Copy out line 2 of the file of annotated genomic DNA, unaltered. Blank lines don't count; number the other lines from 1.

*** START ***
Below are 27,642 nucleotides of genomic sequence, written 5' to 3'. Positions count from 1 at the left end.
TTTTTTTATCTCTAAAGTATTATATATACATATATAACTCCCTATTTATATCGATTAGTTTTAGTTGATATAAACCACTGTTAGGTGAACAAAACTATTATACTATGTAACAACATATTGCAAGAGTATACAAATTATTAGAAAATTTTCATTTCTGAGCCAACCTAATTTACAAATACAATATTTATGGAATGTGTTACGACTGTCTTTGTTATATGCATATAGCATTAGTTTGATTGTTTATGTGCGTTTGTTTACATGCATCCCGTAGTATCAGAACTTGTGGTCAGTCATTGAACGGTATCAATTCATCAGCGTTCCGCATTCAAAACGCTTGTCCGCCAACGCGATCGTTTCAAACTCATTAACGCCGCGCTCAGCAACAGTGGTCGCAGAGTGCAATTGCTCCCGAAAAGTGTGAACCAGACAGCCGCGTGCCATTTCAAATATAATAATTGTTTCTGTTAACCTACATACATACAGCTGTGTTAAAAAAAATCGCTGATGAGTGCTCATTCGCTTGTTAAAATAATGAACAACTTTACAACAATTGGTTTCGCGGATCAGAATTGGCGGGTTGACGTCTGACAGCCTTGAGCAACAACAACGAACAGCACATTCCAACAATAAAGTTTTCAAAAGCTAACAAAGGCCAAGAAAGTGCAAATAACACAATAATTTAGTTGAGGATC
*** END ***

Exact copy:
TTTTTTTATCTCTAAAGTATTATATATACATATATAACTCCCTATTTATATCGATTAGTTTTAGTTGATATAAACCACTGTTAGGTGAACAAAACTATTATACTATGTAACAACATATTGCAAGAGTATACAAATTATTAGAAAATTTTCATTTCTGAGCCAACCTAATTTACAAATACAATATTTATGGAATGTGTTACGACTGTCTTTGTTATATGCATATAGCATTAGTTTGATTGTTTATGTGCGTTTGTTTACATGCATCCCGTAGTATCAGAACTTGTGGTCAGTCATTGAACGGTATCAATTCATCAGCGTTCCGCATTCAAAACGCTTGTCCGCCAACGCGATCGTTTCAAACTCATTAACGCCGCGCTCAGCAACAGTGGTCGCAGAGTGCAATTGCTCCCGAAAAGTGTGAACCAGACAGCCGCGTGCCATTTCAAATATAATAATTGTTTCTGTTAACCTACATACATACAGCTGTGTTAAAAAAAATCGCTGATGAGTGCTCATTCGCTTGTTAAAATAATGAACAACTTTACAACAATTGGTTTCGCGGATCAGAATTGGCGGGTTGACGTCTGACAGCCTTGAGCAACAACAACGAACAGCACATTCCAACAATAAAGTTTTCAAAAGCTAACAAAGGCCAAGAAAGTGCAAATAACACAATAATTTAGTTGAGGATC